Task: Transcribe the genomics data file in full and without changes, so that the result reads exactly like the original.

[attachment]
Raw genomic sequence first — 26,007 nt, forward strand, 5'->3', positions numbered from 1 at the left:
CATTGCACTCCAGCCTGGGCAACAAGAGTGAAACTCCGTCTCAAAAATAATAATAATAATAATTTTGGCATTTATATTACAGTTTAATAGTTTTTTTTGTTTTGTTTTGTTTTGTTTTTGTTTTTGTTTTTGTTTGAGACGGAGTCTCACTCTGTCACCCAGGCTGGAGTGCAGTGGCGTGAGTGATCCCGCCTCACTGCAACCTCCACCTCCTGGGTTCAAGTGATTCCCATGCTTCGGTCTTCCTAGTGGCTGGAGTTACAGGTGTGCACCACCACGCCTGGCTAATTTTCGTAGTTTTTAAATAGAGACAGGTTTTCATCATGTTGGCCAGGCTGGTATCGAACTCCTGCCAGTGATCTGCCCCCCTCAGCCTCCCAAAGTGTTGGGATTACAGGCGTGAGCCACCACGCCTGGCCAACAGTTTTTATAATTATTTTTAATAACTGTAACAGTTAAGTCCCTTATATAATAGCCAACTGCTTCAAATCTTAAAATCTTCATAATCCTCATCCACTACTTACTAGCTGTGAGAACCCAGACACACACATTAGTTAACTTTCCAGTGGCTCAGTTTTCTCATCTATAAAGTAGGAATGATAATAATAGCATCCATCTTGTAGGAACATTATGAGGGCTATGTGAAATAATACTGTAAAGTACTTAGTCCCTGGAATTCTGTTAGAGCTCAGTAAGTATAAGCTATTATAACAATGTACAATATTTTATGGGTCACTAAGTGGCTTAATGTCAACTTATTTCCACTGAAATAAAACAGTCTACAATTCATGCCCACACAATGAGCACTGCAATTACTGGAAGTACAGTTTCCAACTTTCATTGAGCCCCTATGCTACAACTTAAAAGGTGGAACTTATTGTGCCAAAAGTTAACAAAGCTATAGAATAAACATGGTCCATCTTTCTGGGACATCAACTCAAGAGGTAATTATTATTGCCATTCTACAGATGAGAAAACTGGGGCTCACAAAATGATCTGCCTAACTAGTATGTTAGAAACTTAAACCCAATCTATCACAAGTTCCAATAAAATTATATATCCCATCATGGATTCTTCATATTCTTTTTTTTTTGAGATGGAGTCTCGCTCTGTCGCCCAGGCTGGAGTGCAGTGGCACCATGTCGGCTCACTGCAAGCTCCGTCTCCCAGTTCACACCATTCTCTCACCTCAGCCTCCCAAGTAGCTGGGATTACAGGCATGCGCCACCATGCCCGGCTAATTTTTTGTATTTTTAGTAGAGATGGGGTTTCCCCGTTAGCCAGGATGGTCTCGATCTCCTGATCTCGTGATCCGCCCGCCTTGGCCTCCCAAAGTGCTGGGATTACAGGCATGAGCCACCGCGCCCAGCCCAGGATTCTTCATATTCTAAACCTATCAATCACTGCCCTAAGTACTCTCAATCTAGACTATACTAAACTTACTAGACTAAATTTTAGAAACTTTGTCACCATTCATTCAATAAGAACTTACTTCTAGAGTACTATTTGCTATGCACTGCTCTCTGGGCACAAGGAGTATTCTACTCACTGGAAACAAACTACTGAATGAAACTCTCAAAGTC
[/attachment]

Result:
Raw genomic sequence first — 26,007 nt, forward strand, 5'->3', positions numbered from 1 at the left:
CATTGCACTCCAGCCTGGGCAACAAGAGTGAAACTCCGTCTCAAAAATAATAATAATAATAATTTTGGCATTTATATTACAGTTTAATAGTTTTTTTTGTTTTGTTTTGTTTTGTTTTTGTTTTTGTTTTTGTTTGAGACGGAGTCTCACTCTGTCACCCAGGCTGGAGTGCAGTGGCGTGAGTGATCCCGCCTCACTGCAACCTCCACCTCCTGGGTTCAAGTGATTCCCATGCTTCGGTCTTCCTAGTGGCTGGAGTTACAGGTGTGCACCACCACGCCTGGCTAATTTTCGTAGTTTTTAAATAGAGACAGGTTTTCATCATGTTGGCCAGGCTGGTATCGAACTCCTGCCAGTGATCTGCCCCCCTCAGCCTCCCAAAGTGTTGGGATTACAGGCGTGAGCCACCACGCCTGGCCAACAGTTTTTATAATTATTTTTAATAACTGTAACAGTTAAGTCCCTTATATAATAGCCAACTGCTTCAAATCTTAAAATCTTCATAATCCTCATCCACTACTTACTAGCTGTGAGAACCCAGACACACACATTAGTTAACTTTCCAGTGGCTCAGTTTTCTCATCTATAAAGTAGGAATGATAATAATAGCATCCATCTTGTAGGAACATTATGAGGGCTATGTGAAATAATACTGTAAAGTACTTAGTCCCTGGAATTCTGTTAGAGCTCAGTAAGTATAAGCTATTATAACAATGTACAATATTTTATGGGTCACTAAGTGGCTTAATGTCAACTTATTTCCACTGAAATAAAACAGTCTACAATTCATGCCCACACAATGAGCACTGCAATTACTGGAAGTACAGTTTCCAACTTTCATTGAGCCCCTATGCTACAACTTAAAAGGTGGAACTTATTGTGCCAAAAGTTAACAAAGCTATAGAATAAACATGGTCCATCTTTCTGGGACATCAACTCAAGAGGTAATTATTATTGCCATTCTACAGATGAGAAAACTGGGGCTCACAAAATGATCTGCCTAACTAGTATGTTAGAAACTTAAACCCAATCTATCACAAGTTCCAATAAAATTATATATCCCATCATGGATTCTTCATATTCTTTTTTTTTTGAGATGGAGTCTCGCTCTGTCGCCCAGGCTGGAGTGCAGTGGCACCATGTCGGCTCACTGCAAGCTCCGTCTCCCAGTTCACACCATTCTCTCACCTCAGCCTCCCAAGTAGCTGGGATTACAGGCATGCGCCACCATGCCCGGCTAATTTTTTGTATTTTTAGTAGAGATGGGGTTTCCCCGTTAGCCAGGATGGTCTCGATCTCCTGATCTCGTGATCCGCCCGCCTTGGCCTCCCAAAGTGCTGGGATTACAGGCATGAGCCACCGCGCCCAGCCCAGGATTCTTCATATTCTAAACCTATCAATCACTGCCCTAAGTACTCTCAATCTAGACTATACTAAACTTACTAGACTAAATTTTAGAAACTTTGTCACCATTCATTCAATAAGAACTTACTTCTAGAGTACTATTTGCTATGCACTGCTCTCTGGGCACAAGGAGTATTCTACTCACTGGAAACAAACTACTGAATGAAACTCTCAAAGTC